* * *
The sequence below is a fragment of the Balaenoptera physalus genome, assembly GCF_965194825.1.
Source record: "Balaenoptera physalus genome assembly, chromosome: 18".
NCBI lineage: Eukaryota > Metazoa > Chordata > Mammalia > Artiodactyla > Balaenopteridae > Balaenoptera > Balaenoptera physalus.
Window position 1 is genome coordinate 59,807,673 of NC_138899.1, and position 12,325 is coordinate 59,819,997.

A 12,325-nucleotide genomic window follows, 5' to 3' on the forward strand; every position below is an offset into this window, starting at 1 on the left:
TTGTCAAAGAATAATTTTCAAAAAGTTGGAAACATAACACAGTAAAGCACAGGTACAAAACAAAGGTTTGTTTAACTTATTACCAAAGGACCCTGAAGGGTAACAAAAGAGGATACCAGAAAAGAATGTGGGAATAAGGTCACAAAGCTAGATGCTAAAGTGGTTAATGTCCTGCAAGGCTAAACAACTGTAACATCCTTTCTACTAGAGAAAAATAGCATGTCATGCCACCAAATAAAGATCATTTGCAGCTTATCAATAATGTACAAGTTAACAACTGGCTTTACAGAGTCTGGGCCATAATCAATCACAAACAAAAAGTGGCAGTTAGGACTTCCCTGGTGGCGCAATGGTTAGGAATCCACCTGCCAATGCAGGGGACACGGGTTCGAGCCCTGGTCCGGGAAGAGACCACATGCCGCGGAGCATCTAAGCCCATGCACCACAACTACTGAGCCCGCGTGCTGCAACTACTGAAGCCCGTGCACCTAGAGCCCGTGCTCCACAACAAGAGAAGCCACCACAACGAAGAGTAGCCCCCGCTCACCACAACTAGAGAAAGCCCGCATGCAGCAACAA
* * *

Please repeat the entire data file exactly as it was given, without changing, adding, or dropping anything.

The sequence below is a fragment of the Balaenoptera physalus genome, assembly GCF_965194825.1.
Source record: "Balaenoptera physalus genome assembly, chromosome: 18".
NCBI lineage: Eukaryota > Metazoa > Chordata > Mammalia > Artiodactyla > Balaenopteridae > Balaenoptera > Balaenoptera physalus.
Window position 1 is genome coordinate 59,807,673 of NC_138899.1, and position 12,325 is coordinate 59,819,997.

A 12,325-nucleotide genomic window follows, 5' to 3' on the forward strand; every position below is an offset into this window, starting at 1 on the left:
TTGTCAAAGAATAATTTTCAAAAAGTTGGAAACATAACACAGTAAAGCACAGGTACAAAACAAAGGTTTGTTTAACTTATTACCAAAGGACCCTGAAGGGTAACAAAAGAGGATACCAGAAAAGAATGTGGGAATAAGGTCACAAAGCTAGATGCTAAAGTGGTTAATGTCCTGCAAGGCTAAACAACTGTAACATCCTTTCTACTAGAGAAAAATAGCATGTCATGCCACCAAATAAAGATCATTTGCAGCTTATCAATAATGTACAAGTTAACAACTGGCTTTACAGAGTCTGGGCCATAATCAATCACAAACAAAAAGTGGCAGTTAGGACTTCCCTGGTGGCGCAATGGTTAGGAATCCACCTGCCAATGCAGGGGACACGGGTTCGAGCCCTGGTCCGGGAAGAGACCACATGCCGCGGAGCATCTAAGCCCATGCACCACAACTACTGAGCCCGCGTGCTGCAACTACTGAAGCCCGTGCACCTAGAGCCCGTGCTCCACAACAAGAGAAGCCACCACAACGAAGAGTAGCCCCCGCTCACCACAACTAGAGAAAGCCCGCATGCAGCAACAA